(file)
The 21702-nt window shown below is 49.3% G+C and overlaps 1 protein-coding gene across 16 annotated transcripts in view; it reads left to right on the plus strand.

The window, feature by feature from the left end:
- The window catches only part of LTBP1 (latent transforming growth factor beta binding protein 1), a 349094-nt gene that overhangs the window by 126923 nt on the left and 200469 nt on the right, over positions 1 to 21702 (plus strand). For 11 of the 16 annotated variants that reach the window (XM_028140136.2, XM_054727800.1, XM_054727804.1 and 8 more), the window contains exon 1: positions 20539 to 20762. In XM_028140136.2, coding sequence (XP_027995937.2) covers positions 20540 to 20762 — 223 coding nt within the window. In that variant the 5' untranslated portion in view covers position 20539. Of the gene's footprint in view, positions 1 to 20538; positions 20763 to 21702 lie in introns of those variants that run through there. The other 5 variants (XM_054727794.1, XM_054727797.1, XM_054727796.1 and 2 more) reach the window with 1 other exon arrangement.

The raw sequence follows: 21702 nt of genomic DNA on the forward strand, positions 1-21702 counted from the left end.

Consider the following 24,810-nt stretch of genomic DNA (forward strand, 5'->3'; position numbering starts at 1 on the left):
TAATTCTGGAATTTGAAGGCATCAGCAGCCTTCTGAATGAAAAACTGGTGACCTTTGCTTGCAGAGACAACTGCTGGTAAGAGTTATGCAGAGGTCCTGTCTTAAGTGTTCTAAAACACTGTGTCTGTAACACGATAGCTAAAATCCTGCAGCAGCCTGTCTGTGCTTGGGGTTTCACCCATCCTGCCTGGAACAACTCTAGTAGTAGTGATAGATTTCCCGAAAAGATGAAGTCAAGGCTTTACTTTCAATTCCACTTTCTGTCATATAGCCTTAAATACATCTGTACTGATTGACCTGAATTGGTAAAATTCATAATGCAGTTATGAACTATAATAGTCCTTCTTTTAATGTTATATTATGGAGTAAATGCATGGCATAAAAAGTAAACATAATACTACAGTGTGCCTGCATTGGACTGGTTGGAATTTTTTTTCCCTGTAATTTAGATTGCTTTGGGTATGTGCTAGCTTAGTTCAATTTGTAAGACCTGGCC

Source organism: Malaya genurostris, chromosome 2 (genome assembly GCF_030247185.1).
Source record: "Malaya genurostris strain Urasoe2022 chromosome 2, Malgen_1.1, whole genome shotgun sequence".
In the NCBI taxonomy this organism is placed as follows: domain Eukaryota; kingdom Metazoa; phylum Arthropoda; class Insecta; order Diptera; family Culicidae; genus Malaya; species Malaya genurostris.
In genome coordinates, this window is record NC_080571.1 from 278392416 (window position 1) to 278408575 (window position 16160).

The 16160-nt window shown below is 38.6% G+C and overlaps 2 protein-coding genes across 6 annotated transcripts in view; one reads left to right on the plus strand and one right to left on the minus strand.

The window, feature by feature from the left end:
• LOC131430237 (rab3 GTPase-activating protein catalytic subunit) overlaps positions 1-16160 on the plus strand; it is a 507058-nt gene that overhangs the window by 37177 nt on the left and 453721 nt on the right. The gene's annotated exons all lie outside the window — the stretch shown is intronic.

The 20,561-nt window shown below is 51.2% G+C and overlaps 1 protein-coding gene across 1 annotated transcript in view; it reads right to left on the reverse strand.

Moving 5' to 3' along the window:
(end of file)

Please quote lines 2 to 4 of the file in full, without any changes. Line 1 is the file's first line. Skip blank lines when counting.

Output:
The window, feature by feature from the left end:
- The window catches only part of LTBP1 (latent transforming growth factor beta binding protein 1), a 349094-nt gene that overhangs the window by 126923 nt on the left and 200469 nt on the right, over positions 1 to 21702 (plus strand). For 11 of the 16 annotated variants that reach the window (XM_028140136.2, XM_054727800.1, XM_054727804.1 and 8 more), the window contains exon 1: positions 20539 to 20762. In XM_028140136.2, coding sequence (XP_027995937.2) covers positions 20540 to 20762 — 223 coding nt within the window. In that variant the 5' untranslated portion in view covers position 20539. Of the gene's footprint in view, positions 1 to 20538; positions 20763 to 21702 lie in introns of those variants that run through there. The other 5 variants (XM_054727794.1, XM_054727797.1, XM_054727796.1 and 2 more) reach the window with 1 other exon arrangement.

The raw sequence follows: 21702 nt of genomic DNA on the forward strand, positions 1-21702 counted from the left end.